FARM Champions is a cozy fantasy TRPG in which you play regular people going on slice-of-life adventures that affect your community.
Think Dragon Quest, Spice & Wolf, Ryuutama---settings where hearth and home are important, the average person is friendly, and good food and respite are usually just a bend in the road away.
The game is fun, quirky, easy to read, and all ages friendly, and it's got some nice mechanical crunch to it.
The PDF is 78 pages, with a very user-friendly layout and clean, well-organized text. There *are* some illustrations, but there aren't a ton, and while the individual quality is really high, the limited quantity makes the middle of the book feel a little bare.
Dice rolls are relatively simple. You throw 2d6 + Skill + Gear, a double one fails, and anything is is compared against a TN. On an average difficulty with no Skill and no Gear, you succeed 50% of the time---although the GM can add further penalties if they wish.
Combat is a bit crunchier, but if you're familiar with d20, this feels very similar. Everything has been boiled down and simplified, but there's still initiative, you're still taking a move and an action per turn, and you're still dropping monsters' Hit Points to win the fight.
Notably, there *is* a system for wound penalties, but it's not super complicated and it doesn't cause a death spiral. When you get reduced below 0 HP in a fight, you suffer a point of Wellness penalty. If you would take further damage while you're down, you instead take another point of Wellness penalty. If you would reach -4 Wellness penalty, you're out for the rest of the scenario.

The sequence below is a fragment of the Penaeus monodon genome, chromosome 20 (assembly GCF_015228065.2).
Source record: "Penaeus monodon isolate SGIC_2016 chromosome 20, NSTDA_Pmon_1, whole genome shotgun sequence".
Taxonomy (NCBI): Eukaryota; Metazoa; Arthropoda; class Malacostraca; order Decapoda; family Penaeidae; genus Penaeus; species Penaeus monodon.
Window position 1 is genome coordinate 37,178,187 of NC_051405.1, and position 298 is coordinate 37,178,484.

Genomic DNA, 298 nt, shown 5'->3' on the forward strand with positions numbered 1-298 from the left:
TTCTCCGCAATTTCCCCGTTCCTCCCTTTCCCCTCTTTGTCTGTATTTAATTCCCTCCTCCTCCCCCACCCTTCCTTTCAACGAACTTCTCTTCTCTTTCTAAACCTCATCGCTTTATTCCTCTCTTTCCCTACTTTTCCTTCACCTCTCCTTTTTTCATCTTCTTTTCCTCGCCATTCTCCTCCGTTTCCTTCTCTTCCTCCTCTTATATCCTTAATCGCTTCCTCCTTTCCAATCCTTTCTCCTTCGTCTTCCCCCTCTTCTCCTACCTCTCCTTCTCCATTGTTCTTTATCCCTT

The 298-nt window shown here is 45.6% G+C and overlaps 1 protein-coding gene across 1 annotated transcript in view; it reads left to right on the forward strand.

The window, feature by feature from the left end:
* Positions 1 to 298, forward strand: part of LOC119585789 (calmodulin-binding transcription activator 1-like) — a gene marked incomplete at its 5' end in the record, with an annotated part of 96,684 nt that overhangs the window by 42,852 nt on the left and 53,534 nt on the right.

Your current Wellness also affects how easy it is to heal Hit Points, so characters functionally have two layers of HP: one short-term and one long-term.
For characters that have it, magic is fun and uncomplicated. There's a built-in spell list that provides some neat essentials, but there's also rules for improvising magic , which allow you to riff off of your existing spells and create variations that you can permanently add to your spellbook. It does require GM approval, but it feels like the right mix of flexibility and pre-made content.
Character creation is easy, but also peppered with meaningful decisions. Furthermore, you don't just create and stat out your PCs. You stat their community and (absent) mentors as well, creating an in-universe home for your adventurers to keep going back to.
Communities also grow and evolve during play, and threats to them can impact their stats---giving the players a way to directly and numerically measure the effect that their heroism is having on the world. This means that a typical game begins and ends in the community, even if the middle took the players far across the land to deal with cosmic problems.
For GMs, there's tons of resources in FARM Champions---including a full bestiary---but the book devotes an equal amount of time teaching you how to build your own content, and this process is always quick and easy.
Overall, FARM Champions is a great little engine for running community-centric, pastoral fantasy without a ton of prep work, and without looking the feeling of chance and uncertainty you get from a twenty sided die. For folks who like cozy games, adventure, and creative input from the players, or for folks who want something to run for a group that's young or new to gaming, I would strongly recommend FARM Champions.